When mental illness leads to an arrest, this court steps in

Anita Wadhwani The Tennessean Published 10:00 p.m. CT Jul. 28, 2018 Updated 10:22 p.m. CT Jul. 28, 2018

When mental illness leads to an arrest, this court steps in...

When Charles Chesney's bipolar disorder is left untreated, the energy surging from sleepless, nonstop, manic days and nights takes over his life.

"Boy, does it make you feel good," said Chesney, a 39-year-old artist and performer. "For me, I thought I was capable of doing everything I wanted to do in life. I almost ran naked down Broadway."

Instead, Chesney ran naked down the street outside his family's Whites Creek farm.

It was one of a half-dozen episodes in the past six years that ended with Chesney in handcuffs.

Chesney vandalized cars in East Nashville — he was manic and angry about gentrification, he said — then ran to crouch in the bathroom of a nearby restaurant, where police found him.

He lay down on a snow-covered sidewalk in front of a bar, refusing to move even as patrons stepped around him. Arresting officers were concerned he would suffer from exposure.

He stood outside his mother's bedroom window and yelled that he would burn all the pictures he had of her "so you won't haunt me," then threatened to set fire to his adjacent apartment.

That offense, in March, landed Chesney in mental health court, an alternate court system that seeks to rehabilitate and treat people whose mental illnesses have ensnared them in Nashville's criminal justice system.

Getting care...

In Tennessee, where you live can affect your mental health

Just a fraction of people with serious mental illness commit crimes of any kind, but the city's criminal courts,

jails and prisons are straining to cope

with increasing numbers of nonviolent

offenders who have untreated mental illness.

At least a third of the men and women in Nashville jails have a mental illness, according to Sheriff Daron Hall.

While the budget for the Tennessee Department of Correction increased by more than 54 percent between 2008 and 2017, the budget for the Tennessee Department of Mental Health and Substance Abuse Services has remained the same.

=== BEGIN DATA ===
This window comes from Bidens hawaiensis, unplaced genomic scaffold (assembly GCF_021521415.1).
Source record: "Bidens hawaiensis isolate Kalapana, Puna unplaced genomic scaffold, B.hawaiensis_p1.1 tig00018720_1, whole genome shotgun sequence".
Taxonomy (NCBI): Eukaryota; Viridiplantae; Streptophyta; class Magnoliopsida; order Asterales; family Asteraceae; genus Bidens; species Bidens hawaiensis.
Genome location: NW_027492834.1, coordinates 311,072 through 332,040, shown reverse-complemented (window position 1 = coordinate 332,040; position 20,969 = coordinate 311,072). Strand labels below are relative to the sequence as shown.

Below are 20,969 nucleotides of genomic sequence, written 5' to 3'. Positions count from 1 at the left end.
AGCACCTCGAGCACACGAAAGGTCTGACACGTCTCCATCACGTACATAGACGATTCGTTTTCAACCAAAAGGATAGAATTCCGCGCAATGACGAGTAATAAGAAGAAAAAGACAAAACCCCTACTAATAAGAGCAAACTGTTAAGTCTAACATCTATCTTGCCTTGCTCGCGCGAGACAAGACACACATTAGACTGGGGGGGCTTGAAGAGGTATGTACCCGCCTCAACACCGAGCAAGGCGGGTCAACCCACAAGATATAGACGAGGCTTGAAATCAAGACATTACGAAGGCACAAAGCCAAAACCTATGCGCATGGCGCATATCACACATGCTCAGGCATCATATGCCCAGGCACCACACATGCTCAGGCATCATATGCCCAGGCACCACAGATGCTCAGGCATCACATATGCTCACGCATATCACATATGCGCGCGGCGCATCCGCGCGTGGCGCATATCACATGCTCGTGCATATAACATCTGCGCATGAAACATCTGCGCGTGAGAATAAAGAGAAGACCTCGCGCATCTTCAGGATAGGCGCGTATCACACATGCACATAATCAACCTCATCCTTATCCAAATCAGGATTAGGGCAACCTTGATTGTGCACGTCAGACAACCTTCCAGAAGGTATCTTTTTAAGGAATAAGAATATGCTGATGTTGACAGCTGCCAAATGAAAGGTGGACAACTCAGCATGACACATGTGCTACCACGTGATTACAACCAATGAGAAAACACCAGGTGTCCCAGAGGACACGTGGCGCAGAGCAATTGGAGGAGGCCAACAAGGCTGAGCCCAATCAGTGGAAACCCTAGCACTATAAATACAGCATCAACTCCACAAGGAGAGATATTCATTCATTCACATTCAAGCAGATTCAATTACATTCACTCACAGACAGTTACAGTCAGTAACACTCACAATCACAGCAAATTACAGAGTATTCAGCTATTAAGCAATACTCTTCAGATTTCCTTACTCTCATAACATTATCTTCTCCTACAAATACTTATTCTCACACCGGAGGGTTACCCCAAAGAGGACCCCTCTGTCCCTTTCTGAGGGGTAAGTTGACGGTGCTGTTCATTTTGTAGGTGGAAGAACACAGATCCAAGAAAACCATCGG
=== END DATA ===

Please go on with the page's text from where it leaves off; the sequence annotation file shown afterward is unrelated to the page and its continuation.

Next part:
Some experts say if more money was spent to support mental health treatment programs in Tennessee, the steep cost to the criminal justice system would decrease.

Tennessee now ranks 35th in the nation in spending on mental health, allotting $87.48 per person — well below the national average of $119.62, according to the

National Association of State Mental Health Program Directors Research Institute.

Mental health court sees the results of those state priorities, said Judge Melissa Blackburn, who presides over Davidson County's mental health court.

Instead of sentencing offenders like Chesney to jail time, which often exacerbates mental health issues and leads to a cycle of arrests, the court requires treatment while the men and women it supervises remain in their communities.

"You want to get them out of jail so they stay out," Blackburn said. "I don't want them back."

Your Recovery... Just Ahead!

Once the mania sets in...

As a participant in mental health court, Chesney is on probation and lives in a therapeutic halfway house in Antioch. As a condition of probation, Chesney attends counseling and 12-step programs and is required to work.

The court's staff enrolled Chesney in the state's Behavioral Health Safety Net program, which helps pay for his psychiatric medication. Chesney is required to make one phone call a day to an automated system that randomly assigns drug tests to people on probation.

Chesney said the routine established by the judge's rules and his medication have stabilized his life. On the hourlong bus ride from his Antioch halfway house to his downtown restaurant job, Chesney takes out his markers to work on his art. He uploads videos of his spoken word performances to YouTube.